Underpinning the arguments employed against the universal merits of western values has been the success of a model of political economy described as developmental authoritarianism, in which the state intervenes to dampen political opposition in the declared interest of social order and economic development. It is that model which has been given credit for generating amazing growth rates and which has now been adopted by China and Vietnam in place of discarded Marxist dogma.

What has given these values added significance is the corresponding bankruptcy of international communism and the sluggish performance of the western economies. Reginald Dale, writing last May in the International Herald Tribune, pointed out that "After years in which the West has talked down to them, many Asians feel they have finally tipped the scales of history in their favour". Such a view seemed to be confirmed by Kishore Mabhubani, permanent secretary of Singapore's Ministry of Foreign Affairs speaking earlier this year at the World Economic Forum in Davos. He pointed out that "All human rights covenants were created when the West was in power. In the future, these agreements will assert the rights of society over the rights of individuals."

East Asian societies, it has been argued, exhibit values conducive to civic discipline and stable political order. These conditions have been judged to have an underlying responsibility for the astounding economic achievements of recent decades. Unlike the West, where the individual is the centrepiece of a democracy that is intended to disempower government, in East Asia the tradition is one of respect for authority with the individual under strong obligation to the group.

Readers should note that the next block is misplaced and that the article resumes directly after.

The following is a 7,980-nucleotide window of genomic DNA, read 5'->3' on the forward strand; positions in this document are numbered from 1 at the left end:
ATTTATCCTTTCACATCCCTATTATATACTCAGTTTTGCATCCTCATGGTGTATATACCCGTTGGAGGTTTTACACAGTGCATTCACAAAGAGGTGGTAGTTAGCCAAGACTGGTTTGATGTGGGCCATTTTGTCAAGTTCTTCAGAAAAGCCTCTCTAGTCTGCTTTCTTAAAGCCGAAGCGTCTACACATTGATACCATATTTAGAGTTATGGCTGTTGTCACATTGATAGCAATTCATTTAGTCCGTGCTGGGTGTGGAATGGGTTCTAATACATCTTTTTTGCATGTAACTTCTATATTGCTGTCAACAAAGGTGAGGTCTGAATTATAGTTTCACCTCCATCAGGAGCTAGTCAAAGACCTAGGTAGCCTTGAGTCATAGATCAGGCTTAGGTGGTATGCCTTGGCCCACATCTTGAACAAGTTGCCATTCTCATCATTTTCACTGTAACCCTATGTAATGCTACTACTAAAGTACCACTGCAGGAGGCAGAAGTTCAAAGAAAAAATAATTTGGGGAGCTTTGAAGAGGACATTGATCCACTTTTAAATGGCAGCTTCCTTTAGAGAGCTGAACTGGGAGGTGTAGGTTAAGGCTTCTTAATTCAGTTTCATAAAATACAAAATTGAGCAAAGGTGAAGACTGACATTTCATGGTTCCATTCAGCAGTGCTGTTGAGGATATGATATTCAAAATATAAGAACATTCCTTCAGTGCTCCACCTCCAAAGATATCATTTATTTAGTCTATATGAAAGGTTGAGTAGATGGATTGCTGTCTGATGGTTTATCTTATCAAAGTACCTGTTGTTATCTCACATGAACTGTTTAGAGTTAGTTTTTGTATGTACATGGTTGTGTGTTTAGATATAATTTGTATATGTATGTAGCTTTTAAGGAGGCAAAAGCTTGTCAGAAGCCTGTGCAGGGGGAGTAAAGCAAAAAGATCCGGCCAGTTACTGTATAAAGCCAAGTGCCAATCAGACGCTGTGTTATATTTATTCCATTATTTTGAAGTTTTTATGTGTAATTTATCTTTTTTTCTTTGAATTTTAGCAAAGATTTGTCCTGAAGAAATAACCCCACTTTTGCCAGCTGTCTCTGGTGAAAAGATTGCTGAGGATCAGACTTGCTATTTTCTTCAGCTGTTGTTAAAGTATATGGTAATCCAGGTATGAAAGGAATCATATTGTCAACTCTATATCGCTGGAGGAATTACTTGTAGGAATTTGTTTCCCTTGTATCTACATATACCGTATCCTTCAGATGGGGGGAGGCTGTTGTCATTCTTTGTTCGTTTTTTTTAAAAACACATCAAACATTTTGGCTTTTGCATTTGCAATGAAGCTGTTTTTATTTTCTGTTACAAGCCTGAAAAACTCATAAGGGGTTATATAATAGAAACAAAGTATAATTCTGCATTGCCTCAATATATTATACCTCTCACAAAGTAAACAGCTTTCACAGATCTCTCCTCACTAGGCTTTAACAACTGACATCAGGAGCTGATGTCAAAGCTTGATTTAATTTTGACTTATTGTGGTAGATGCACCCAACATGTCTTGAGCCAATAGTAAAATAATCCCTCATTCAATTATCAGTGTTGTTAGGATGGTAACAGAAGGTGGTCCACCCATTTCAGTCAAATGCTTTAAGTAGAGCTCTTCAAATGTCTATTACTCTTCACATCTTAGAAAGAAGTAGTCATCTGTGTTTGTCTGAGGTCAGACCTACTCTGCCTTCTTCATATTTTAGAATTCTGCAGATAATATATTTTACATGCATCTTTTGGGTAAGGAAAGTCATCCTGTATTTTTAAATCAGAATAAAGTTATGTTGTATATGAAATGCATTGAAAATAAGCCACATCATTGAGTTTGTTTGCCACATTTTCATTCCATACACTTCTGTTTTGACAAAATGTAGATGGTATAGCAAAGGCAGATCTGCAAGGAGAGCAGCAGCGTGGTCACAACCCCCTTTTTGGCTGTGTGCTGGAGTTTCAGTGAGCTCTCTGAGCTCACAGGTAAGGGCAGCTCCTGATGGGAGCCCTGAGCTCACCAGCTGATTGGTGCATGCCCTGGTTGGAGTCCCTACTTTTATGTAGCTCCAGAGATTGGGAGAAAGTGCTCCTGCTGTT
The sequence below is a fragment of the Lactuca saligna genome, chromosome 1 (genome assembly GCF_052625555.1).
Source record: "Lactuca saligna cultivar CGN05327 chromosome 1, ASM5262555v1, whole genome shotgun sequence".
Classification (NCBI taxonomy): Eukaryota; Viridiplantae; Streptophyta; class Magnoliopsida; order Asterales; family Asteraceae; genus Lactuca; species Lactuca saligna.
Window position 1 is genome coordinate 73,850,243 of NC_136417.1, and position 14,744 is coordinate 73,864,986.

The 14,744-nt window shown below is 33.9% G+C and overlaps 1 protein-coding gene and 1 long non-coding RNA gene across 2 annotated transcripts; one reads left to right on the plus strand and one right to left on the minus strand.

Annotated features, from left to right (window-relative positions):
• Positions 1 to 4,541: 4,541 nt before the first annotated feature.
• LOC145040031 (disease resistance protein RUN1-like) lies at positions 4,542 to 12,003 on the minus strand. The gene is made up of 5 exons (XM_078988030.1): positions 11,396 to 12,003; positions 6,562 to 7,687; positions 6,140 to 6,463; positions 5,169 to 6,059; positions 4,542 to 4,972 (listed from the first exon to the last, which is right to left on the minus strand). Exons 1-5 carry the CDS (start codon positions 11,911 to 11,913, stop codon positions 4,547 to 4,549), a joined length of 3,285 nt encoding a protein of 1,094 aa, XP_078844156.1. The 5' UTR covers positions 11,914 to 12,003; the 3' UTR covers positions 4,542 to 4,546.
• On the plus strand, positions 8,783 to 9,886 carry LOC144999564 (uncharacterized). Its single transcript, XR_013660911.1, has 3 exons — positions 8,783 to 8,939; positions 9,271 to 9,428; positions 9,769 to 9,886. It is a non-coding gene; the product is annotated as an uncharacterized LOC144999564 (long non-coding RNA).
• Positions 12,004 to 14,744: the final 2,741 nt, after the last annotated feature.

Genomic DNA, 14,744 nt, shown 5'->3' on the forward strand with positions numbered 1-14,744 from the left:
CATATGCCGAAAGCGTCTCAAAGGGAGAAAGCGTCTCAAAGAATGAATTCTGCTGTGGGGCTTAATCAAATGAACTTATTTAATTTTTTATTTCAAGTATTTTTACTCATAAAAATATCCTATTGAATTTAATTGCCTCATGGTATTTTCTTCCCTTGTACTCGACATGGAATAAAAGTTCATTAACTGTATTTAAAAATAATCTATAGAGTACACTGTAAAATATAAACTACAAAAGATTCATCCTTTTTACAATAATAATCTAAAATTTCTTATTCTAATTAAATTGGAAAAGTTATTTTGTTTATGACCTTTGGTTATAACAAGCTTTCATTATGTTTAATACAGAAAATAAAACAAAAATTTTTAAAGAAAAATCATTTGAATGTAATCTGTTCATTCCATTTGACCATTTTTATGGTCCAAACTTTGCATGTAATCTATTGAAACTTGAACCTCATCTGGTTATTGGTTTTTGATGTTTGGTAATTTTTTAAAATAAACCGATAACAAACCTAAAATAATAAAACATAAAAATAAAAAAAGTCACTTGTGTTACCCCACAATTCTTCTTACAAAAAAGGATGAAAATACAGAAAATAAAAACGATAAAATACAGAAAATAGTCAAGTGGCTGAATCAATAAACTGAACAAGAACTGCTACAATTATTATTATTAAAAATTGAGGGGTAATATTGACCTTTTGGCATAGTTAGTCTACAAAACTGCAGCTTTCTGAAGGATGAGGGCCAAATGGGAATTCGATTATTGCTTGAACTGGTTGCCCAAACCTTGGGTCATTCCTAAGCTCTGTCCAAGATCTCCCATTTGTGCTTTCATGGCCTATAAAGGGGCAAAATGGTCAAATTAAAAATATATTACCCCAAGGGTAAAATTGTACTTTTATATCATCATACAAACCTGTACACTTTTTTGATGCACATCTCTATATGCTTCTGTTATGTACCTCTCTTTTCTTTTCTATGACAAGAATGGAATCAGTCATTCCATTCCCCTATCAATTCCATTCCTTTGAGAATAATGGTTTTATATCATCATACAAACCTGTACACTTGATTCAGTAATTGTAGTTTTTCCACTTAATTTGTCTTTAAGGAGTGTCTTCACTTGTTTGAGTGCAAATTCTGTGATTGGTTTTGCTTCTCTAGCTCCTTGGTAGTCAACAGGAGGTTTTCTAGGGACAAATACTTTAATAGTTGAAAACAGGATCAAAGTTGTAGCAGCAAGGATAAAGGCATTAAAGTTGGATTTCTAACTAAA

Post-Cold War attempts by the West to export their values, so the argument goes, constitute a political impertinence. Such attempts are not only resented as intrusions into domestic jurisdiction but also, because of the social pathology of the West as reflected in urban decay, drug abuse, family disintegration and high crime rates, hardly constitute a basis for a new civilising mission. Moreover, the model advanced by the West does not take into account the condition of those countries beset by ethnic and other social tensions where statehood may have preceded an unrealised nationhood and where there is still only a fragile sense of political community.

Western values are deemed to be both inappropriate and premature in circumstances where it would seem better to foster strong and good government in order to create a firm economic base as a foundation for gradual and orderly political change. Indeed, Kishore Mabhubani has taken particular delight in quoting from John Stuart Mill to support his argument that the West has muddled its priorities in placing the promotion of democracy before that of economic development.